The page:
Reclassified ‘The Kashmir Files’ will be in New Zealand cinemas next week

The Kashmir Files does not promote extremism or violence: Chief Censor-New Zealand.

After two weeks of unnecessary controversy created by few who wanted to suppress the pain and lived experience of Kashmiri Hindus the Bollywood film the Kashmir Files has been reclassified and audiences aged 18 or older will be able to see it in cinemas next week.

New Zealand’s Chief Censor David Shanks announced the change after spending the week speaking to a range of community representatives, viewing the film and consulting with overseas classification offices.

“I watched the film, and I am satisfied that it does not promote extremism or violence in a way that would require it to be classified as objectionable (banned) in New Zealand,”

said Mr Shanks.

However, He thinks an R18 restriction is warranted given the nature and intensity of the violence and terrorists cruelty depicted. This age restriction is consistent with what the film received in Australia and India.

The Kashmir Files; Image Source: Supplied

“Members of the Muslim community I spoke to are concerned the film would negatively affect them and Hindu representatives felt strongly that the film showed an important part of their history,”

added Mr David Shanks.
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The Kashmir Files; Image Source: Supplied

The Kashmir Files is a 2022 Indian Hindi-language drama film about the genocide and exodus of Hindu people during the Kashmir Insurgency in 1990. It has been released in other countries with varying age restrictions.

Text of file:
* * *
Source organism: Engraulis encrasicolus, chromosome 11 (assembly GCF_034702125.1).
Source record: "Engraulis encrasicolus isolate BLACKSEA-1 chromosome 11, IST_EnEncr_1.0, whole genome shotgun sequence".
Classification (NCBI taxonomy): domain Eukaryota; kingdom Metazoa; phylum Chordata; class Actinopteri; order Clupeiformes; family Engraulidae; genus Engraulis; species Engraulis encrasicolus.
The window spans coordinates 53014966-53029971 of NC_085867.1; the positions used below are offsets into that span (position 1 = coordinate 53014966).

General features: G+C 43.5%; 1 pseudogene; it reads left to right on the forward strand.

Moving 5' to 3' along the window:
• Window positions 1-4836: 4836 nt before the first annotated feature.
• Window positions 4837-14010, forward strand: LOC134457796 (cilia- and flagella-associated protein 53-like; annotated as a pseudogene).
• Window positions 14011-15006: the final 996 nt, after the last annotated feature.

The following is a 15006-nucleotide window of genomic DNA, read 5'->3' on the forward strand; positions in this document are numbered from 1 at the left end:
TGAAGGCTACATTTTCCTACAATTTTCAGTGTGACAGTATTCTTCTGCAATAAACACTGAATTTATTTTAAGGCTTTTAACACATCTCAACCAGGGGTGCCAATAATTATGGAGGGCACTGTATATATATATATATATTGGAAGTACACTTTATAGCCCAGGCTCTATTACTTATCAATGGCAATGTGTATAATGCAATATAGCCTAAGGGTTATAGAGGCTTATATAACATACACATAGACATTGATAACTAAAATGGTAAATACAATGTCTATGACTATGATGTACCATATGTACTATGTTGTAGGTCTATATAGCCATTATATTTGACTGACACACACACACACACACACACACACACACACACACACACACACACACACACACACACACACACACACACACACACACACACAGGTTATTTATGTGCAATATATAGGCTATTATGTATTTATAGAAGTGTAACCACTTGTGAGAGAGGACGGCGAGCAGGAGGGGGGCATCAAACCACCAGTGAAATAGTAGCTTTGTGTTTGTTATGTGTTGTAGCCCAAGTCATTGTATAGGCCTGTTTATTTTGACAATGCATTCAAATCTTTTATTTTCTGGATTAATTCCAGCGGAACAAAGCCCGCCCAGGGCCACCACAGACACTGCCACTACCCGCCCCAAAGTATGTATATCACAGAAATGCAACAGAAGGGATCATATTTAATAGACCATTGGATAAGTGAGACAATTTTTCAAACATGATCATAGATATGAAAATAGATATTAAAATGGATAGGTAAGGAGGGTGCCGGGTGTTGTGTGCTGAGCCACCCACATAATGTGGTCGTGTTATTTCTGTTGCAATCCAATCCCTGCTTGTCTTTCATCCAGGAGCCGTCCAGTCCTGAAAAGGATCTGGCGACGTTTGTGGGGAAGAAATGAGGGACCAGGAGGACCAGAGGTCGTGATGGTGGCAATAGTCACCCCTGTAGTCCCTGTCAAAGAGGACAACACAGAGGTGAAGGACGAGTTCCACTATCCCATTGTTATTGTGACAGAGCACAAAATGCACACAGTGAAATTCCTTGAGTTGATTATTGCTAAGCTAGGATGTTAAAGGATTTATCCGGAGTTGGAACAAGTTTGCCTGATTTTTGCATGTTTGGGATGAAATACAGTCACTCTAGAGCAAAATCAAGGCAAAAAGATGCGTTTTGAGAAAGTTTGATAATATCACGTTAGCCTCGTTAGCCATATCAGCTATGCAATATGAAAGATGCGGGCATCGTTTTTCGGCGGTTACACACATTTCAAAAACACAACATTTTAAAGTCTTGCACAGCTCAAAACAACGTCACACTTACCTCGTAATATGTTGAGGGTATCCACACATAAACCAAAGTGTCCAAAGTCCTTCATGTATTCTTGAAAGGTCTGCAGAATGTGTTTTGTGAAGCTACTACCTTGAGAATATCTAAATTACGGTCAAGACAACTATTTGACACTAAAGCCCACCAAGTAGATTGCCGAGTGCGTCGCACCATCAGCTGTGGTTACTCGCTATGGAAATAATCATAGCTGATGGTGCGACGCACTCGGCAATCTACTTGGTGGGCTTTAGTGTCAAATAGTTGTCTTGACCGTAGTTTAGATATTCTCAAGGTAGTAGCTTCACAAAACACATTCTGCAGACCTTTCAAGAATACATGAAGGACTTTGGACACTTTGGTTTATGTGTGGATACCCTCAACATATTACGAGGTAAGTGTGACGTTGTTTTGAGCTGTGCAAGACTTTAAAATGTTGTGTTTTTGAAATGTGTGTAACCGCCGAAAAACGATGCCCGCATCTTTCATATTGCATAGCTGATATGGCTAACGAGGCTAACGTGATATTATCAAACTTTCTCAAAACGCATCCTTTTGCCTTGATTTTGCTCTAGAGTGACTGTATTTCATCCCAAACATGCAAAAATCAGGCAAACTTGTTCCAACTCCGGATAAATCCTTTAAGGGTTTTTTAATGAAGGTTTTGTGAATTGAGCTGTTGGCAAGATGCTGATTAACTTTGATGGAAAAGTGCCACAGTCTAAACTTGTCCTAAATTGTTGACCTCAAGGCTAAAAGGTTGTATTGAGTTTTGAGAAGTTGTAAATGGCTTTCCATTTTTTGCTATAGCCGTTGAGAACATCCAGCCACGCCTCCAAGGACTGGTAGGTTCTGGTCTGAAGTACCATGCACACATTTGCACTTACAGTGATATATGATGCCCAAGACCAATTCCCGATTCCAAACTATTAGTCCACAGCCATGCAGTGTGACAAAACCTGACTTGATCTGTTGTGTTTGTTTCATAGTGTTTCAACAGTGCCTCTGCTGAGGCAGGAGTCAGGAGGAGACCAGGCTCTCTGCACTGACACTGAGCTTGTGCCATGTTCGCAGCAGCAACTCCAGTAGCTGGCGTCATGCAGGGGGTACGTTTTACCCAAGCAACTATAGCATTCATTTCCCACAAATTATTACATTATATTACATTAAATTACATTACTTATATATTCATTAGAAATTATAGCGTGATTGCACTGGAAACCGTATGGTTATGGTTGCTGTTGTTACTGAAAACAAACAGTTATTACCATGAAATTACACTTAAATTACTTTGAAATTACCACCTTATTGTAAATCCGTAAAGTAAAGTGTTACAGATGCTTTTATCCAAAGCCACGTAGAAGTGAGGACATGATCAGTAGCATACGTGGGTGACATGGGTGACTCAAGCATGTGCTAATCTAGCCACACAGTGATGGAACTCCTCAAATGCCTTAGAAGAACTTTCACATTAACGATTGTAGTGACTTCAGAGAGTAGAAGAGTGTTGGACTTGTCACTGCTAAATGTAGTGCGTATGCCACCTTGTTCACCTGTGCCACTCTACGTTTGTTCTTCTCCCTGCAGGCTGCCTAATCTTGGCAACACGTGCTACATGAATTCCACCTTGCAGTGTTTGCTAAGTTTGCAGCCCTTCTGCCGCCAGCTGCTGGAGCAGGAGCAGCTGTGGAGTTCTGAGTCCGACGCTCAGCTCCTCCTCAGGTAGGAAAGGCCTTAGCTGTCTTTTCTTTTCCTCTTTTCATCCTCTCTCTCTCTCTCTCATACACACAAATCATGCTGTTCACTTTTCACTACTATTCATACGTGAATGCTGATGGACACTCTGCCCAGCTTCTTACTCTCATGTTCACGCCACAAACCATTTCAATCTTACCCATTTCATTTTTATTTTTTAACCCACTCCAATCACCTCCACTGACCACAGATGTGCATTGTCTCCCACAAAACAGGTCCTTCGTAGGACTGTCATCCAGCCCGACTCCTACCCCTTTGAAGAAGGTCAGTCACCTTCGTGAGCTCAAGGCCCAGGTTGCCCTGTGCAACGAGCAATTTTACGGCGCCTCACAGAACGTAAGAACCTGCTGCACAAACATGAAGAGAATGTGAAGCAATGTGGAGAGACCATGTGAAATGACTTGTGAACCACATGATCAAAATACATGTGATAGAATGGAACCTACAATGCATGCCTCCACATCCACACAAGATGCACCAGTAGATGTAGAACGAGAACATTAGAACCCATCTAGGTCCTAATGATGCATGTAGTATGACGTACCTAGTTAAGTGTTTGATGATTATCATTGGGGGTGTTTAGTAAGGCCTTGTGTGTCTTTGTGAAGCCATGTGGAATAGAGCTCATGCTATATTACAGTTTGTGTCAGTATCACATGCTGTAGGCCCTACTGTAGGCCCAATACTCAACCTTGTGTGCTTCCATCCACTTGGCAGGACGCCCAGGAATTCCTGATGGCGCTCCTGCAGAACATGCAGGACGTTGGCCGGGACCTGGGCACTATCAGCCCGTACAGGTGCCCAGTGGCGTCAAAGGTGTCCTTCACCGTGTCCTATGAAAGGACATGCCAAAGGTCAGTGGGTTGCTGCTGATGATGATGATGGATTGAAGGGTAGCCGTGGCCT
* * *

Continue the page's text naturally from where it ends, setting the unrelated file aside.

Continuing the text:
The film was initially classified as R16 in New Zealand but a review was conducted after concerns were raised by members of the Muslim community in New Zealand.

Achla Datar is Operations Manager with Zee Studios for Australia, NZ and Fiji.

The Kashmir Files; Image Source: Supplied

Achala told The Australia Today, “I am so grateful to New Zealand Hindus who supported us in our pursuit of their lived experience to come out and be shown on screen.”

“No one can stop the truth from coming out,”

said Ms Datar

Parijaat Kaul a Kashmiri Pandit who’s family had to flee their home of several generations after it was attacked by Islamic terrorist in 1990 lives in Auckland.

The Kashmir Files; Image Source: Supplied

Mr Kaul told The Australia Today, “The Kashmir File is my story, it’s my family and friends story.”

“How can someone be so insensitive to stop us from telling the world what we went through?”

questioned Mr Kaul
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“Today, I am experiencing same when some thugs tell us that we are the one spreading hate not the Islamic terrorists who told us to leave, convert or die,” said Mr Kaul.

Chief Censor David Shanks said “I know this decision will disappoint some members of the Hindu community that I spoke with, who believe that the film has historical value and should be released with no age restriction. Similarly, some members of the Muslim community were of the view that the risk of harm that it posed meant that it should not be screened at all. I hear and understand both perspectives.”

The Kashmir Files; Image Source: Supplied

“The community leaders that I spoke to about this made it clear to me that they do not condone or tolerate expressions of hatred or oppression in their communities, and they are prepared to play their part to ensure the film doesn’t prompt this. I believe them, and I think there is an opportunity here to build understanding and social cohesion, rather than erode it.

“My Office will provide information detailing the reasons for the decision and the process to seek a review by The Film and Literature Board of Review, as well as other information about support and help available,” David Shanks said.

Achla Datar said, “It is a simple civil right to be able to watch a movie, and I am glad it has been upheld by New Zealand’s Chief Censor.”